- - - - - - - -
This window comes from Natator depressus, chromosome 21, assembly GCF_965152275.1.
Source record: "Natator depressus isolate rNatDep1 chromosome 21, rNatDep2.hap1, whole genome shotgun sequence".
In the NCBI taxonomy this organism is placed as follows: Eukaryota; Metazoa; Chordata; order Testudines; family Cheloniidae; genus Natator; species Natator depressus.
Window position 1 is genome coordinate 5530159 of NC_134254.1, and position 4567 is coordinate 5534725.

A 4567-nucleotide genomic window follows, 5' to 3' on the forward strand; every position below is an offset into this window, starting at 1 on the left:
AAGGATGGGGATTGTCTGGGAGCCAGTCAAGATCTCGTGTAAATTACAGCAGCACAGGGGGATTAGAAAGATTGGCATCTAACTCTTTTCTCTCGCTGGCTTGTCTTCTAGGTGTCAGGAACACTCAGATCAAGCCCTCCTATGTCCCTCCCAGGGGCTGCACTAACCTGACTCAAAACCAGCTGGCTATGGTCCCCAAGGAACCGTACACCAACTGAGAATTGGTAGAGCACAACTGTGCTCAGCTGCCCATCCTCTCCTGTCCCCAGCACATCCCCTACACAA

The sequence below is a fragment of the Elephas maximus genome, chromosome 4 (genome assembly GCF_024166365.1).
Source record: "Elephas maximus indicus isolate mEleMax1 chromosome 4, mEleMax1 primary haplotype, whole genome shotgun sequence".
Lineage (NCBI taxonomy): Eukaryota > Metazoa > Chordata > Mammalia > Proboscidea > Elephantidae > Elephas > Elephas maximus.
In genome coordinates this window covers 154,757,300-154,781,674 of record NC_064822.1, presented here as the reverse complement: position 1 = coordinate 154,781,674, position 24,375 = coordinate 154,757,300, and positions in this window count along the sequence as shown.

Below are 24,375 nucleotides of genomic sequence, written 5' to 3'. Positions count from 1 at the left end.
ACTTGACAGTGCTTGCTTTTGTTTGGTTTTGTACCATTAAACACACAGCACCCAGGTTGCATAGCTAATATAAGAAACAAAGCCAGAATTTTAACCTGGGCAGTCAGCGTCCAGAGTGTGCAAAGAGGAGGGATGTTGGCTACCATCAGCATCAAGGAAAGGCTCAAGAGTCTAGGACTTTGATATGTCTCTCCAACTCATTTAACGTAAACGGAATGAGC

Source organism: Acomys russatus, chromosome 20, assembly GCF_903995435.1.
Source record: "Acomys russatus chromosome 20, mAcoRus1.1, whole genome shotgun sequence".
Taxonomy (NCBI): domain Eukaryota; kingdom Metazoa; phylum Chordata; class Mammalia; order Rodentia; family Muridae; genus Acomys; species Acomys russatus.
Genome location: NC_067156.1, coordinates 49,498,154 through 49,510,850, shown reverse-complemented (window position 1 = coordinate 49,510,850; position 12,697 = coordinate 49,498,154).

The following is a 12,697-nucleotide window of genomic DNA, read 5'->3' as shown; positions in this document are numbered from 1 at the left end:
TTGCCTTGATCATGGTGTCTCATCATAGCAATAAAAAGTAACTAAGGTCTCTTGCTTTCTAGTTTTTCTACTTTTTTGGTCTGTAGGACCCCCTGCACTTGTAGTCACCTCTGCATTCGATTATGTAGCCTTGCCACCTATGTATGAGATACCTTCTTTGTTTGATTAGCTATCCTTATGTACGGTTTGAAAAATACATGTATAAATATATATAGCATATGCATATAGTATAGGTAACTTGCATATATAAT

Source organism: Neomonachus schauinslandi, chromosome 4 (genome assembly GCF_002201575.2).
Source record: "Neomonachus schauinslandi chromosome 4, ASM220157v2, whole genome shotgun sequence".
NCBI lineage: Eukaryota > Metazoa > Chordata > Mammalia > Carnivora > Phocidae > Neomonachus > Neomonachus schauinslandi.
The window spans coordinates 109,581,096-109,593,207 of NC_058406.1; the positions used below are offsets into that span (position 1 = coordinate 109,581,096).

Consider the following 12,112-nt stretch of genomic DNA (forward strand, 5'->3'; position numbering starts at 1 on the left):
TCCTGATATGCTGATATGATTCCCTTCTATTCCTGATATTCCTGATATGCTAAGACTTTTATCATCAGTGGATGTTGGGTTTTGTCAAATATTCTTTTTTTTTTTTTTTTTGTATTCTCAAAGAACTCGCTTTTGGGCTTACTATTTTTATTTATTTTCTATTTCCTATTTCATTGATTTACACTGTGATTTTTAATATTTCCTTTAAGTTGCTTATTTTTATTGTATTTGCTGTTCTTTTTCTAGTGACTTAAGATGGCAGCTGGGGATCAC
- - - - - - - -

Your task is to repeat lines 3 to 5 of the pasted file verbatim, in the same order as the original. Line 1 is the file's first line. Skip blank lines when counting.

In the NCBI taxonomy this organism is placed as follows: Eukaryota; Metazoa; Chordata; order Testudines; family Cheloniidae; genus Natator; species Natator depressus.
Window position 1 is genome coordinate 5530159 of NC_134254.1, and position 4567 is coordinate 5534725.

A 4567-nucleotide genomic window follows, 5' to 3' on the forward strand; every position below is an offset into this window, starting at 1 on the left: